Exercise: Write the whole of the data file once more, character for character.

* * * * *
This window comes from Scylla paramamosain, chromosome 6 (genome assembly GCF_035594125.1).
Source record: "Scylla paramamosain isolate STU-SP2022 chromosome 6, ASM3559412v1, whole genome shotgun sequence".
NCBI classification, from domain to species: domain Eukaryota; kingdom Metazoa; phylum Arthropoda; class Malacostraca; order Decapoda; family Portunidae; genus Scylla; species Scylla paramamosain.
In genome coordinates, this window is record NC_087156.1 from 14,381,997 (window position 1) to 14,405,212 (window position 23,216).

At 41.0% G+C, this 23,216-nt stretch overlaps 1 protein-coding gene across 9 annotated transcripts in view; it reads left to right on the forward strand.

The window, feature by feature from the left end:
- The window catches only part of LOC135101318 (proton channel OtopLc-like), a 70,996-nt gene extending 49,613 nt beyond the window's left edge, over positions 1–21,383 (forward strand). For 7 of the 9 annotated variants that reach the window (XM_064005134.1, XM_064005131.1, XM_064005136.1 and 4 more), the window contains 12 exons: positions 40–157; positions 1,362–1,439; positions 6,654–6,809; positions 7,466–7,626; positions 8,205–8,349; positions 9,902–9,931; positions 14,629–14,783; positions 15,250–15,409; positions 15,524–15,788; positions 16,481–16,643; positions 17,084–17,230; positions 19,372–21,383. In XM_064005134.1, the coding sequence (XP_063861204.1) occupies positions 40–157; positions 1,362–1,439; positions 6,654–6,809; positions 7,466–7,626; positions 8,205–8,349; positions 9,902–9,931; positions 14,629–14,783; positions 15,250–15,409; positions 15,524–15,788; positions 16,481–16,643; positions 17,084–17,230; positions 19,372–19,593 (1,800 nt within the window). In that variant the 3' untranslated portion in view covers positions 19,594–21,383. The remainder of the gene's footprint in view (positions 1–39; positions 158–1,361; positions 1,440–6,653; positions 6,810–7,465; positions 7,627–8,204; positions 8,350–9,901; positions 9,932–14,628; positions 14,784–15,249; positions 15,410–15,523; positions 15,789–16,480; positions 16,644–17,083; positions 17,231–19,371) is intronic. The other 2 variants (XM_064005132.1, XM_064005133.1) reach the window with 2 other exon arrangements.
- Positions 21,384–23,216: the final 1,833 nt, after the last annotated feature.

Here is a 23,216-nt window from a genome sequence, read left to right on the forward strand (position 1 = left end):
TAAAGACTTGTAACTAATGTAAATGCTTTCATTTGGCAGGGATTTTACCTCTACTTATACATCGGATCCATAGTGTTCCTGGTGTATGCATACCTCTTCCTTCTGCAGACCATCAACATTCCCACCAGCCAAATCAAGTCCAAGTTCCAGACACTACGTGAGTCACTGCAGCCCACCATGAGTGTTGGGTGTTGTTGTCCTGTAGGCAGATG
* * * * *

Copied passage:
This window comes from Scylla paramamosain, chromosome 6 (genome assembly GCF_035594125.1).
Source record: "Scylla paramamosain isolate STU-SP2022 chromosome 6, ASM3559412v1, whole genome shotgun sequence".
NCBI classification, from domain to species: domain Eukaryota; kingdom Metazoa; phylum Arthropoda; class Malacostraca; order Decapoda; family Portunidae; genus Scylla; species Scylla paramamosain.
In genome coordinates, this window is record NC_087156.1 from 14,381,997 (window position 1) to 14,405,212 (window position 23,216).

At 41.0% G+C, this 23,216-nt stretch overlaps 1 protein-coding gene across 9 annotated transcripts in view; it reads left to right on the forward strand.

The window, feature by feature from the left end:
- The window catches only part of LOC135101318 (proton channel OtopLc-like), a 70,996-nt gene extending 49,613 nt beyond the window's left edge, over positions 1–21,383 (forward strand). For 7 of the 9 annotated variants that reach the window (XM_064005134.1, XM_064005131.1, XM_064005136.1 and 4 more), the window contains 12 exons: positions 40–157; positions 1,362–1,439; positions 6,654–6,809; positions 7,466–7,626; positions 8,205–8,349; positions 9,902–9,931; positions 14,629–14,783; positions 15,250–15,409; positions 15,524–15,788; positions 16,481–16,643; positions 17,084–17,230; positions 19,372–21,383. In XM_064005134.1, the coding sequence (XP_063861204.1) occupies positions 40–157; positions 1,362–1,439; positions 6,654–6,809; positions 7,466–7,626; positions 8,205–8,349; positions 9,902–9,931; positions 14,629–14,783; positions 15,250–15,409; positions 15,524–15,788; positions 16,481–16,643; positions 17,084–17,230; positions 19,372–19,593 (1,800 nt within the window). In that variant the 3' untranslated portion in view covers positions 19,594–21,383. The remainder of the gene's footprint in view (positions 1–39; positions 158–1,361; positions 1,440–6,653; positions 6,810–7,465; positions 7,627–8,204; positions 8,350–9,901; positions 9,932–14,628; positions 14,784–15,249; positions 15,410–15,523; positions 15,789–16,480; positions 16,644–17,083; positions 17,231–19,371) is intronic. The other 2 variants (XM_064005132.1, XM_064005133.1) reach the window with 2 other exon arrangements.
- Positions 21,384–23,216: the final 1,833 nt, after the last annotated feature.

Here is a 23,216-nt window from a genome sequence, read left to right on the forward strand (position 1 = left end):
TAAAGACTTGTAACTAATGTAAATGCTTTCATTTGGCAGGGATTTTACCTCTACTTATACATCGGATCCATAGTGTTCCTGGTGTATGCATACCTCTTCCTTCTGCAGACCATCAACATTCCCACCAGCCAAATCAAGTCCAAGTTCCAGACACTACGTGAGTCACTGCAGCCCACCATGAGTGTTGGGTGTTGTTGTCCTGTAGGCAGATG